In Paterson, Adam Driver lives an idealized version of life as a bus driving poet where everything is calm and serene.
In Jim Jarmusch’s Paterson, Adam Driver plays a gentle poet named Paterson, who drives a bus in Paterson, New Jersey. His lives an idealized version of life as a bus driver. There are no crazy bus passengers. Sounds never reach a din. A married couple can live comfortably on Paterson’s income alone. Here, the contemplative life is as accessible as in a remote monastery, and almost as quiet, too. Although the film delights in the mundane — Paterson finds inspiration for his poetry from the matchbox in their kitchen — make no mistake: the film is a fantasy. And for a couple of hours, it’s a blissful, peaceful world to live in, where you glimpse excitement from a distance.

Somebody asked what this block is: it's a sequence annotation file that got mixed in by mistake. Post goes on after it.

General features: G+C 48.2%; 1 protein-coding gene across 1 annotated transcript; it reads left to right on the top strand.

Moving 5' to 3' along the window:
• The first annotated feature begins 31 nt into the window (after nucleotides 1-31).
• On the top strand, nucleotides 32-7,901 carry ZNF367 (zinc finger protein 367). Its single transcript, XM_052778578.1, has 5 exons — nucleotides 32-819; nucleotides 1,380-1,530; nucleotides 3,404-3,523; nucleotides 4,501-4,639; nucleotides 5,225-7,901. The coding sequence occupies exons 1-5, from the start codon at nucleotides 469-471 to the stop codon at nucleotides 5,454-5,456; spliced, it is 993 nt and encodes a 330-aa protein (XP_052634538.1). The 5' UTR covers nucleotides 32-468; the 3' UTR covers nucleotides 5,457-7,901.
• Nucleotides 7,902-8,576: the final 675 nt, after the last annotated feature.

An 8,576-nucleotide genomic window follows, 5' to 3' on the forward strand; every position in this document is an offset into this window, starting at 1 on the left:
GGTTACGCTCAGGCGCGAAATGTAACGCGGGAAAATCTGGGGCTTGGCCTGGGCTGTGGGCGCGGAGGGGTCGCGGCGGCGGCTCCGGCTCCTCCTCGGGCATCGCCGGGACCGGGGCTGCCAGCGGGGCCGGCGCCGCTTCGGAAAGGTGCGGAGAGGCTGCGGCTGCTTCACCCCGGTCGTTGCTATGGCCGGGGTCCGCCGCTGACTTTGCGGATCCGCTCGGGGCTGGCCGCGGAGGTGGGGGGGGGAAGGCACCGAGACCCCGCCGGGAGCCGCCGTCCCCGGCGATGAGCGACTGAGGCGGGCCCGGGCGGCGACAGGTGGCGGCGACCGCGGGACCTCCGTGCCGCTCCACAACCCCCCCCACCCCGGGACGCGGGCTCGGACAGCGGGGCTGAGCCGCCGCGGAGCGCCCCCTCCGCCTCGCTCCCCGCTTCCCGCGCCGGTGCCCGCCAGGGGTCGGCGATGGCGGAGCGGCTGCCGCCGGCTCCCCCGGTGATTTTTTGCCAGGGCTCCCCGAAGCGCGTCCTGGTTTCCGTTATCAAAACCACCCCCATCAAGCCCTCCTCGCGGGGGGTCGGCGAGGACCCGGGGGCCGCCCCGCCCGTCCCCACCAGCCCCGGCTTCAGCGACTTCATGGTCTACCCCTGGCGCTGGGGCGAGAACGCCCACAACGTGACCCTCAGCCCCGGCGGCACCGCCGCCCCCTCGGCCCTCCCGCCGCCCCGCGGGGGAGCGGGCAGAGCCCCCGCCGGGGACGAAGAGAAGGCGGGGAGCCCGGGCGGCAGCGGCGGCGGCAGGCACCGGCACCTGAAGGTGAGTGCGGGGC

Paterson’s existence is preternaturally quiet. Jarmusch chooses mostly still frames, each one lingering for a few seconds, without much camera movement. The sounds from the outside world, like the bus ignition or a passing siren, filter into Paterson’s consciousness, but they’re at such a muted volume that they never intrude. The loudest thing in the film’s soundscape is the sound of Paterson’s thoughts: in voiceover, we hear him thinking through his poems as the words appear on screen.The loudest thing in the film’s soundscape is the sound of Paterson’s thoughts.Click To Tweet
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